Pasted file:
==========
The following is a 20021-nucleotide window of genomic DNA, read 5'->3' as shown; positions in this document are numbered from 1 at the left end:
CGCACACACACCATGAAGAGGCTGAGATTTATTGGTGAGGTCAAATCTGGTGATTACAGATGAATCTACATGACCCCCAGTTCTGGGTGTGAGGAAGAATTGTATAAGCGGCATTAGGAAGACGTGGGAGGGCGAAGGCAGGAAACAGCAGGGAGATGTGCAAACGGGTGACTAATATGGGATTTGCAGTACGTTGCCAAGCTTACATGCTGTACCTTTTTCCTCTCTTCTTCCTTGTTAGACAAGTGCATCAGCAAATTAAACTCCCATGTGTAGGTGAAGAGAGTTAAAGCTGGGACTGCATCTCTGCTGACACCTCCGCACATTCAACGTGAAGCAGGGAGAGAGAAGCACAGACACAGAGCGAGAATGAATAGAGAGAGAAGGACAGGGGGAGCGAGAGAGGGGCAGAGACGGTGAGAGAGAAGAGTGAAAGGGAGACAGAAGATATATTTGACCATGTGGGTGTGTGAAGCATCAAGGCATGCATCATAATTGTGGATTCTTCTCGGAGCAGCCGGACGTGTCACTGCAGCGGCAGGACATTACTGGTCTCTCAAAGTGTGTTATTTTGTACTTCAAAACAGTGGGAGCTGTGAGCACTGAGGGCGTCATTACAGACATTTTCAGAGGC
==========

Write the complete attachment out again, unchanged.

The following is a 20021-nucleotide window of genomic DNA, read 5'->3' as shown; positions in this document are numbered from 1 at the left end:
CGCACACACACCATGAAGAGGCTGAGATTTATTGGTGAGGTCAAATCTGGTGATTACAGATGAATCTACATGACCCCCAGTTCTGGGTGTGAGGAAGAATTGTATAAGCGGCATTAGGAAGACGTGGGAGGGCGAAGGCAGGAAACAGCAGGGAGATGTGCAAACGGGTGACTAATATGGGATTTGCAGTACGTTGCCAAGCTTACATGCTGTACCTTTTTCCTCTCTTCTTCCTTGTTAGACAAGTGCATCAGCAAATTAAACTCCCATGTGTAGGTGAAGAGAGTTAAAGCTGGGACTGCATCTCTGCTGACACCTCCGCACATTCAACGTGAAGCAGGGAGAGAGAAGCACAGACACAGAGCGAGAATGAATAGAGAGAGAAGGACAGGGGGAGCGAGAGAGGGGCAGAGACGGTGAGAGAGAAGAGTGAAAGGGAGACAGAAGATATATTTGACCATGTGGGTGTGTGAAGCATCAAGGCATGCATCATAATTGTGGATTCTTCTCGGAGCAGCCGGACGTGTCACTGCAGCGGCAGGACATTACTGGTCTCTCAAAGTGTGTTATTTTGTACTTCAAAACAGTGGGAGCTGTGAGCACTGAGGGCGTCATTACAGACATTTTCAGAGGC